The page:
The American Spice Trade Association’s Statement on Lead in Turmeric

For more information contact:
Cheryl Deem: 202‐331‐2464
American Spice Trade Association

The U.S. Food and Drug Administration (FDA) announced a voluntary recall of Turmeric Powder after it was found to contain high levels of lead. The product was under the brand “Pran” and was produced in Bangladesh.

Lead is a malleable metal and is widely used around the world for a variety of purposes. Environmental contamination can result in very low levels of lead in water, food and in ingredients such as turmeric. Sources can include soil, the use of farm machinery using leaded gasoline or equipment used in processing.

The FDA has not set maximum permissible levels of lead in spices. Turmeric is frequently used as a color additive in food and while there is no specified maximum permissible level of lead in turmeric, the Agency has set a maximum permissible level of not more than 10ppm for many other natural‐source food color additives. The FDA found levels of lead in the recalled turmeric at 48ppm through its sampling and testing; it is unusual for environmental contamination to result in levels of 48ppm.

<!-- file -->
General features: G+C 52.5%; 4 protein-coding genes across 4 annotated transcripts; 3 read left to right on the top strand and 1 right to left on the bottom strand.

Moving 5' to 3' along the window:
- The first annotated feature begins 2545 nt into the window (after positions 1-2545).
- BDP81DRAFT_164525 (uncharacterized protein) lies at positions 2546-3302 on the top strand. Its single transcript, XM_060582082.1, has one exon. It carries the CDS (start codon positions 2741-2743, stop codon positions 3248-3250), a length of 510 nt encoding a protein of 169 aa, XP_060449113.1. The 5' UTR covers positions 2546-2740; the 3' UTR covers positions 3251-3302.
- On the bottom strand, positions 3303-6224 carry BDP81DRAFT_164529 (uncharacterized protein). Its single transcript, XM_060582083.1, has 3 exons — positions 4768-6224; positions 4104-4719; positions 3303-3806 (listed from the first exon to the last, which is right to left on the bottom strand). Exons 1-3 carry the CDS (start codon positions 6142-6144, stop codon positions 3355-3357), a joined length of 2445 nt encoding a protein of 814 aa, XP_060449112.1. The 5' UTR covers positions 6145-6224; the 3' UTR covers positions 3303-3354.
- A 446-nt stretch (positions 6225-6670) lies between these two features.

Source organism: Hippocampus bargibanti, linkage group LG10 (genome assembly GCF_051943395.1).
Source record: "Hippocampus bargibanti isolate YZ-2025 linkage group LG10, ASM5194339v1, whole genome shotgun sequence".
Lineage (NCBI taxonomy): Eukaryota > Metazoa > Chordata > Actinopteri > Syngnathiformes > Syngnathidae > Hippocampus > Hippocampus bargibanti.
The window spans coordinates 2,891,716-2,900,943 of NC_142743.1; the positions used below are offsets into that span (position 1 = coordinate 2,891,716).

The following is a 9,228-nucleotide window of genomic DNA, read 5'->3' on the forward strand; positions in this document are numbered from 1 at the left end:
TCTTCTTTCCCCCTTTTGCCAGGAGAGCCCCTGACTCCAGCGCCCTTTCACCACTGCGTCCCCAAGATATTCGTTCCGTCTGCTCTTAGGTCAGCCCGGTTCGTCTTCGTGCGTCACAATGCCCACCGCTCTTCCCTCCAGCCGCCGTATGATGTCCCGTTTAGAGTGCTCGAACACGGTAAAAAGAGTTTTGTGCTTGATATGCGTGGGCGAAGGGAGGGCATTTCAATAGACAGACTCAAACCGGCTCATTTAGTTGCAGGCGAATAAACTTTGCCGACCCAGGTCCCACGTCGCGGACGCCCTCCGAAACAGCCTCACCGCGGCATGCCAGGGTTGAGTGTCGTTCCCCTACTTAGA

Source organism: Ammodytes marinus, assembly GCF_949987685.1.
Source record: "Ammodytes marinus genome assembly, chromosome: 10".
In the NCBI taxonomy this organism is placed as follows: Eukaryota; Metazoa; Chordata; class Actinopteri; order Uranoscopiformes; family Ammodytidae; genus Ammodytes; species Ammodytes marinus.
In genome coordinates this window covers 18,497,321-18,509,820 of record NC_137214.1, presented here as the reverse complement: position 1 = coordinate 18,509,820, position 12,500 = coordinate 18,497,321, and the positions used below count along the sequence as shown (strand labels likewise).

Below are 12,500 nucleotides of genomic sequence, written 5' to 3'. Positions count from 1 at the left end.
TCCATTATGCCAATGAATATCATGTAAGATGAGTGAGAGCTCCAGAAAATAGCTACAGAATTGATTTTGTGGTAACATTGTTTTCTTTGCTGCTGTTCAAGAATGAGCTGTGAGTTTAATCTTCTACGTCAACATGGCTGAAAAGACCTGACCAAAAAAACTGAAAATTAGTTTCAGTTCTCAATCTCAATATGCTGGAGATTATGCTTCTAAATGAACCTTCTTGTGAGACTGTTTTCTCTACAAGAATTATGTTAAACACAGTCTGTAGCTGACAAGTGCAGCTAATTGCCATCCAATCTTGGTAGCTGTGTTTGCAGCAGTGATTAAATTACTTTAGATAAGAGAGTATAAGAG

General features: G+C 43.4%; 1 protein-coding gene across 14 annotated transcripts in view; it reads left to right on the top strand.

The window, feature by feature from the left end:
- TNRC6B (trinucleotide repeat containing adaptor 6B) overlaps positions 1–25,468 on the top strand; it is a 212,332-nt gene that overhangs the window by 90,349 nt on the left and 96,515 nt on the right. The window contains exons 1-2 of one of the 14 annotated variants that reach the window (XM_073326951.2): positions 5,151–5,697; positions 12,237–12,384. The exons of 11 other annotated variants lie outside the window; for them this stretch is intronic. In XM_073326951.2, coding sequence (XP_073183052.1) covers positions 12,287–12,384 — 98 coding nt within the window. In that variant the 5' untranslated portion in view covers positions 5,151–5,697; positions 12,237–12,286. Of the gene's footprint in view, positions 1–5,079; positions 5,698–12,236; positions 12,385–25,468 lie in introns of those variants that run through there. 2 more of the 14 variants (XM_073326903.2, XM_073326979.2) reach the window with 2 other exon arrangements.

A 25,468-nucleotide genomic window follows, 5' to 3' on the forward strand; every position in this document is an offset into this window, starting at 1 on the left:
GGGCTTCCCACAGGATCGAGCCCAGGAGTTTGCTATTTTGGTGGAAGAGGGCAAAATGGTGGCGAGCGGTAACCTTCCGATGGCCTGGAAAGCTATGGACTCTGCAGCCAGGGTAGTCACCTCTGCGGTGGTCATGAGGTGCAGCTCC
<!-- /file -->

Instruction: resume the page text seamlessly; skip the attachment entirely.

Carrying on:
Intentional adulteration, including the addition of lead chromate to enhance the color of certain spices, has occurred. Such practices are illegal and ASTA provides guidance to its members on how to ensure the integrity and safety of their products. Most spices are grown in developing countries because of the climatic conditions they require. ASTA has published guidance on the importance of knowing your supply chain, the importance of good manufacturing practices and incorporating sampling and testing programs into food safety plans.

ASTA provides a wide array of information and education for the spice industry. ASTA also has a self‐regulation program through which companies that suspect product has been adulterated in any way can report it for independent testing by ASTA.

ASTA has represented the interests of the American spice trade for more than 100 years and actively supports a range of programs to ensure the trade of safe and wholesome spice.